- “Fear,” as used here, means fear of injury to the person himself or herself, or injury to the person’s family or property, or immediate injury to someone else present during the incident or to that person’s property. Fear Deﬁned. Pen. Code, § ; see People v. Cuevas (2001) 89 Cal.App.4th 689, 698 [107 Cal.Rptr.2d 529] [victim must actually be afraid]. [↩]
- The defendant’s intent to take the property must have been formed before or during the time he/she used force or fear. If the defendant did not form this required intent until after using the force or fear, then he/she did not commit robbery. Intent. People v. Green (1980) 27 Cal.3d 1, 52–53 [164 Cal.Rptr. 1, 609 P.2d 468], overruled on other grounds in People v. Hall (1986) 41 Cal.3d 826, 834, fn. 3 [226 Cal.Rptr. 112, 718 P.2d 99]; see Rodriguez v. Superior Court (1984) 159 Cal.App.3d 821, 826 [205 Cal.Rptr. 750] [same intent as theft]. Intent to Deprive Owner of Main Value. See People v. Avery (2002) 27 Cal.4th 49, 57–58 [115 Cal.Rptr.2d 403, 38 P.3d 1] [in context of theft]; People v. Zangari (2001) 89 Cal.App.4th 1436, 1447 [108 Cal.Rptr.2d 250] [same]. [↩]
- People v. Martinez (1969) 274 Cal.App.2d 170, 174 [79 Cal.Rptr. 18]; People v. Price (1972) 25 Cal.App.3d 576, 578 [102 Cal.Rptr. 71]. [↩]
- People v. Butler (1967) 65 Cal.2d 569, 573 [55 Cal.Rptr. 511, 421 P.2d 703]; People v. Romo (1990) 220 Cal.App.3d 514, 518 [269 Cal.Rptr. 440] [discussing defense in context of theft]; see CALCRIM No. 1863, Defense to Theft or Robbery: Claim of Right. [↩]
- People v. Tufunga (1999) 21 Cal.4th 935, 945–950 [90 Cal.Rptr.2d 143, 987 P.2d 168]. [↩]
- People v. Garcia (1996) 45 Cal.App.4th 1242, 1246 [53 Cal.Rptr.2d 256]; (People v. Dreas (1984) 153 Cal.App.3d 623, 628–629 [200 Cal.Rptr. 586]; see also People v. Wright (1996) 52 Cal.App.4th 203, 209–210 [59 Cal.Rptr.2d 316] [explaining force for purposes of robbery and contrasting it with force required for assault]. [↩]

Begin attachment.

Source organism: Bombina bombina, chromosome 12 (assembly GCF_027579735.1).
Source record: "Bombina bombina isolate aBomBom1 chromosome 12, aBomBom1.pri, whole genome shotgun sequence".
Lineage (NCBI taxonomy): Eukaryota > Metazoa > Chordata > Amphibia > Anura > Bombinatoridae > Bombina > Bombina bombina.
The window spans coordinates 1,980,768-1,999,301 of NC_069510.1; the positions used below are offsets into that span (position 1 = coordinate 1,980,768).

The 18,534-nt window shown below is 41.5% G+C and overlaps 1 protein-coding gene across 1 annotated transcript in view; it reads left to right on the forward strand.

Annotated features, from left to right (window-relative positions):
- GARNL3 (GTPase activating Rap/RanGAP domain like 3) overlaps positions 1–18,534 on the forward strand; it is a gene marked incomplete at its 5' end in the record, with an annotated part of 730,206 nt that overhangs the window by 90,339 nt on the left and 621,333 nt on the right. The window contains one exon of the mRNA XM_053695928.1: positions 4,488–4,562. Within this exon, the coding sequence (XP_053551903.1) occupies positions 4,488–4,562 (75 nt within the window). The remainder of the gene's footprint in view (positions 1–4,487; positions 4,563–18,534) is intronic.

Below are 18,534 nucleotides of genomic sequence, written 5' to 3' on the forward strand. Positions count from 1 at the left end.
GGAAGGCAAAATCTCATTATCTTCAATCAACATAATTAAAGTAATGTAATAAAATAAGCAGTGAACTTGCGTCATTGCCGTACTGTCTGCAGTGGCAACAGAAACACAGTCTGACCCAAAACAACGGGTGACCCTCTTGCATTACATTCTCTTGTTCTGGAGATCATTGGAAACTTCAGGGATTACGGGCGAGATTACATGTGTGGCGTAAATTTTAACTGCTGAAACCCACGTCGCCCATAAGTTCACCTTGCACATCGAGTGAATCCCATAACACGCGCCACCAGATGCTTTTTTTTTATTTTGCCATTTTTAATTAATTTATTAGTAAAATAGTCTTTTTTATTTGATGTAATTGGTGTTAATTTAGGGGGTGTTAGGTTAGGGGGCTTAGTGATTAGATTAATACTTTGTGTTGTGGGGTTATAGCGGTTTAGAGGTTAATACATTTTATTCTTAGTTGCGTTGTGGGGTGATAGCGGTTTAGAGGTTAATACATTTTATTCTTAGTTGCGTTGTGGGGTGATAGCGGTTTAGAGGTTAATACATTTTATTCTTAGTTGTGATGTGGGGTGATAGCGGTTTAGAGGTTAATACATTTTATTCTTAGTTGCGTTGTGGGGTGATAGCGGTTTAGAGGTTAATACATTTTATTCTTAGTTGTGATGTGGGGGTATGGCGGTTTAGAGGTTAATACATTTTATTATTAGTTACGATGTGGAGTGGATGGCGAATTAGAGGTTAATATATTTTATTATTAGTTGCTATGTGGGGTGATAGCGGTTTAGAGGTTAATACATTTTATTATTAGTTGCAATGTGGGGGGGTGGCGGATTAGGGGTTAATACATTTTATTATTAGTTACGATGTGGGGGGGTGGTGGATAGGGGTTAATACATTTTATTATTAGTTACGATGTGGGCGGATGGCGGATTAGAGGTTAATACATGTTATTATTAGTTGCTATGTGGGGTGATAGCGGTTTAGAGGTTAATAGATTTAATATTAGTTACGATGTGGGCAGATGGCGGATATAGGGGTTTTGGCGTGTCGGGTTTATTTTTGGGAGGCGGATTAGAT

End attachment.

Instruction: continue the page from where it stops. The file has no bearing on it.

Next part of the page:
- California Penal Code Section 211 PC. [↩]
- California Penal Code 213 PC [↩]
- California Penal Code 213 PC [↩]
- California Penal Code 212.5 [↩]
- California Penal Code 672 [↩]
- California Penal Code 213 [↩]
- California Penal Code 12022.53 PC [↩]
- California Penal Code 667(e)(1) [↩]
- California Penal Code, §§ 664, 211; People v. Webster (1991) 54 Cal.3d 411, 443 [285 Cal.Rptr. 31, 814 P.2d 1273]. [↩]
- California Penal Code, §§ 484, 487g; People v. Webster, supra, at p. 443; People v. Ortega (1998) 19 Cal.4th 686, 694, 699 [80 Cal.Rptr.2d 489, 968 P.2d 48]; see People v. Cooksey (2002) 95 Cal.App.4th 1407, 1411–1413 [116 Cal.Rptr.2d 1] [insufficient evidence to require instruction]. [↩]
- People v. Gamble (1994) 22 Cal.App.4th 446, 450 [27 Cal.Rptr.2d 451] [construing former Pen. Code, § 487h]; People v. Escobar (1996) 45 Cal.App.4th 477, 482 [53 Cal.Rptr.2d 9] [same]. [↩]
- People v. Covington (1934) 1 Cal.2d 316, 320 [34 P.2d 1019]. [↩]
- People v. Villa (2007) 157 Cal.App.4th 1429, 1433–1434 [69 Cal.Rptr.3d 282]. [↩]